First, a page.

Joshua Introne, assistant professor in Michigan State University’s Department of Media and Information, has helped develop a solution to what he would describe as a “food desert” in Flint, Michigan.
A “food desert” can be described as a city in which major conventional food retailers are the minority and smaller, local retailers with mainly unhealthy, old or spoiled food are the primary food retail option.
Introne, assisted by Rick Sadler, professor of public health, and Ashley Sanders-Jackson, professor of advertising and public relations, created a social application, called Flint Eats, that aims to allow Flint residents and food retailers to communicate openly about available resources within the community.
“The key is that we have to build some trust back into the community,” Introne said. “We have to give residents a sense of ownership over the food system. The project is not an app. The project is trying to address some fundamental social and economic problems. The app is really the visible part of this much larger effort.”
The app, set for release this spring, is designed to address the trust and information flow issue and to apply market pressure on food retailers to approve food product quality. Introne hopes this will provide incentive for business owners to improve the quality of their food products.
Features of the app include icons on the map that will give an indication of freshness and quality based on community reviews and a geographically encoded system where users can search for specific deals anywhere on the map or get alerted to deals and sales upon walking into a store. Users also will be able to post reviews, recipes, deals and tips about healthy eating.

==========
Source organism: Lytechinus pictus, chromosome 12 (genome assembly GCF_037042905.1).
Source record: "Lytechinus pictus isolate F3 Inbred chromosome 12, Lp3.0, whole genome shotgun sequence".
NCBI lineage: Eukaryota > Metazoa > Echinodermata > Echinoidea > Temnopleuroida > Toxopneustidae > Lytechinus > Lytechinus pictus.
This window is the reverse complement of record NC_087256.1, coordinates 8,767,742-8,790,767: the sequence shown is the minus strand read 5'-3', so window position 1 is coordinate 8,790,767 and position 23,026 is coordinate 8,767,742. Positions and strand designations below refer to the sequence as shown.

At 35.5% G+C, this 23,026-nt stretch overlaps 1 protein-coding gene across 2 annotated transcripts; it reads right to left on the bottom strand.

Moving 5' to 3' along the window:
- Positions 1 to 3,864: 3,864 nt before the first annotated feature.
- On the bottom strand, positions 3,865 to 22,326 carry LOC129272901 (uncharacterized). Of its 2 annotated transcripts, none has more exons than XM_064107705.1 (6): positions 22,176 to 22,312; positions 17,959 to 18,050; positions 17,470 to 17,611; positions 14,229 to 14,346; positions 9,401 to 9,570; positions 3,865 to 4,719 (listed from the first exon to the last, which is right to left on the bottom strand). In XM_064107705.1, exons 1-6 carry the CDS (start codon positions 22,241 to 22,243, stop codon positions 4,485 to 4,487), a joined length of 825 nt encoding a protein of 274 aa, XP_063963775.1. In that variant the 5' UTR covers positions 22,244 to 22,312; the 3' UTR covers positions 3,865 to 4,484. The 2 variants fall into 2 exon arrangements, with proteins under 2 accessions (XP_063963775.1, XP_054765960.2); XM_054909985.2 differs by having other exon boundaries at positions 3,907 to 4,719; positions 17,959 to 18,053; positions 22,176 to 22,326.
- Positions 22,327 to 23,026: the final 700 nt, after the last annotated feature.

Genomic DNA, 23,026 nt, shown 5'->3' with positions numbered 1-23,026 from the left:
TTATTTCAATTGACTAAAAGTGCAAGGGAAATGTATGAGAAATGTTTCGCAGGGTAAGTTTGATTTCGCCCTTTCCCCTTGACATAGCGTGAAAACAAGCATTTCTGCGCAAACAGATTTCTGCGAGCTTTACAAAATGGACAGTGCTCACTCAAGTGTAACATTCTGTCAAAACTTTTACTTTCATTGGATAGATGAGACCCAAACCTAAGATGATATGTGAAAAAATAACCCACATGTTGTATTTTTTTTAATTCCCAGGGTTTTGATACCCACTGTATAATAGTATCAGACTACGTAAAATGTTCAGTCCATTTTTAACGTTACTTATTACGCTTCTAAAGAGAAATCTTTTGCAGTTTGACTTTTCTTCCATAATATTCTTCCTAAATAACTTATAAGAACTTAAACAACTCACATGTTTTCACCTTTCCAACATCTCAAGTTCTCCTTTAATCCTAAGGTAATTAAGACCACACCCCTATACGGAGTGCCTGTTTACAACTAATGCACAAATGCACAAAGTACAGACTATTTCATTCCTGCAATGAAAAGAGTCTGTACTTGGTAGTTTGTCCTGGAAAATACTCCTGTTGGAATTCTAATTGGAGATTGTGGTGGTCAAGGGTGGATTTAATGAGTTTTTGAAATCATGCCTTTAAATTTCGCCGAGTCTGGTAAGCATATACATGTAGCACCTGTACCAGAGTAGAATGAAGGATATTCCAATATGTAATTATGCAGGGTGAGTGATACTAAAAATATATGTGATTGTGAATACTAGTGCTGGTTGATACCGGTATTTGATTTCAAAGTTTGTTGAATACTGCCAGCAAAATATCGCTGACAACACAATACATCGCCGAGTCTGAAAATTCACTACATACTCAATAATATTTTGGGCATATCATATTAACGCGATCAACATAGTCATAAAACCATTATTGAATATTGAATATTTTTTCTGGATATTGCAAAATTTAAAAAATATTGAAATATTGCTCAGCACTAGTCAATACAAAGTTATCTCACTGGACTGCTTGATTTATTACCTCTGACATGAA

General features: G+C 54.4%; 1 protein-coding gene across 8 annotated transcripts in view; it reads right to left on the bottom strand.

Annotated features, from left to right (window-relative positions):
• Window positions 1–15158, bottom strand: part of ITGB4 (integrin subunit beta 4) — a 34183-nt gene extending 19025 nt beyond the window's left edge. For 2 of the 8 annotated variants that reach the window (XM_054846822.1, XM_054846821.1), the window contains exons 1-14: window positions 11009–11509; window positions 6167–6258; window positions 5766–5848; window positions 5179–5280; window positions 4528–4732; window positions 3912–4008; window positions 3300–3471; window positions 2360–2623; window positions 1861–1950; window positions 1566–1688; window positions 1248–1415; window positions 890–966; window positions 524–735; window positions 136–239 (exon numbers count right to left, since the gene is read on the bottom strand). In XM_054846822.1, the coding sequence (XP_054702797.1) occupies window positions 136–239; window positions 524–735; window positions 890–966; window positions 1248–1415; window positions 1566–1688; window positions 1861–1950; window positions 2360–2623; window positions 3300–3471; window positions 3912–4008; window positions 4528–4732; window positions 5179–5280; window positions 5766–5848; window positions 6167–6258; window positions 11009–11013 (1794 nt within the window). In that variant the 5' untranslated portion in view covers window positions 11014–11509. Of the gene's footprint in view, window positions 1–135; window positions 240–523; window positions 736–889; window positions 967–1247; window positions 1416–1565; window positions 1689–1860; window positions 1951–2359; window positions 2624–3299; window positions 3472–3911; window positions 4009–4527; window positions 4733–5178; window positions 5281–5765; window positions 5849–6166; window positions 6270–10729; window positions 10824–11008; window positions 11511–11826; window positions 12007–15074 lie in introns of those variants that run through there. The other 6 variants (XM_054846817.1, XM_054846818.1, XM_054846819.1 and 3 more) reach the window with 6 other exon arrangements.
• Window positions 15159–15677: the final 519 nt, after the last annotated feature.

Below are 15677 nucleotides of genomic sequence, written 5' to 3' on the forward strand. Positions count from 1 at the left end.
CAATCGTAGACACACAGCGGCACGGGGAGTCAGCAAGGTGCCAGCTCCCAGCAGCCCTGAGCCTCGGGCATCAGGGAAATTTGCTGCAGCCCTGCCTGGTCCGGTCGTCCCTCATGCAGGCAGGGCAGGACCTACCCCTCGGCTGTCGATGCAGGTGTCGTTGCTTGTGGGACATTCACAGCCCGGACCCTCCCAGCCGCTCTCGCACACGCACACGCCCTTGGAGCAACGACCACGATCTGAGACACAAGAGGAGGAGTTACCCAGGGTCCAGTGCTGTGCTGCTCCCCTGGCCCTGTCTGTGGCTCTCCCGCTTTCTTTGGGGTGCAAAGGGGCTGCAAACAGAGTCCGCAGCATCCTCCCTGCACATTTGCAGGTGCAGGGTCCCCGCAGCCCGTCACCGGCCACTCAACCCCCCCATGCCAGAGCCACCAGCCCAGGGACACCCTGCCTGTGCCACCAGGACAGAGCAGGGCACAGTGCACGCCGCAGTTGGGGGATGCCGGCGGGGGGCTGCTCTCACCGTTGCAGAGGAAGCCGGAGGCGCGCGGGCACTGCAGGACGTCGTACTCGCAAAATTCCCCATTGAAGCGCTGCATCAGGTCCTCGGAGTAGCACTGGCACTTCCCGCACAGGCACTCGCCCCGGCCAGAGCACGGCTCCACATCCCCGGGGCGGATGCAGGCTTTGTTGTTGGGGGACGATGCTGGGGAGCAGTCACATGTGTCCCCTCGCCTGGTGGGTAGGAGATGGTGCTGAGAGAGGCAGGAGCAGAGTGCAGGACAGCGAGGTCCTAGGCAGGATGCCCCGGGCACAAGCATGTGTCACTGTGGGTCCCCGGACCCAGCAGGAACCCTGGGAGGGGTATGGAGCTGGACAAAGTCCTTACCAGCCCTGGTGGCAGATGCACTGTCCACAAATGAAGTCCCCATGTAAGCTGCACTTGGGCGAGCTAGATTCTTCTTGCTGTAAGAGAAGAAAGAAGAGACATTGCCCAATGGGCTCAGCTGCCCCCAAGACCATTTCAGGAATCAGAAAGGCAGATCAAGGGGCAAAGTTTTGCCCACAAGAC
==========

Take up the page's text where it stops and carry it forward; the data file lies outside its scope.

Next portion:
Introne believes Flint Eats will have a huge impact for the community thanks to the research collected from users’ purchasing behaviors. Data from the app will provide researchers with a dynamic food inventory that they can use to monitor the food that is available in the city.
The project is a part of a larger ongoing effort to address food access in Flint, and will also be useful for other food system efforts like the Flint Fresh Mobile Market and Veggie Boxes programs and MSUE’s Refresh MI Store initiative.
“We can see over time if markets start carrying different kinds of things,” Introne said. “The long play is to see if we can do research on the community itself to see if the availability of food within the community changes as a result of the app.”
The app ultimately will be transferred to the community, in which the steering committee will transform itself into a nonprofit.
“They will own the app and they will continue to figure out how to fund it going forward,” Introne said. “MSU is not building an app to provide a Band-Aid solution for the problem. Instead, we’re using this research project to enhance the capacity of the Flint community to address the problem on its own.”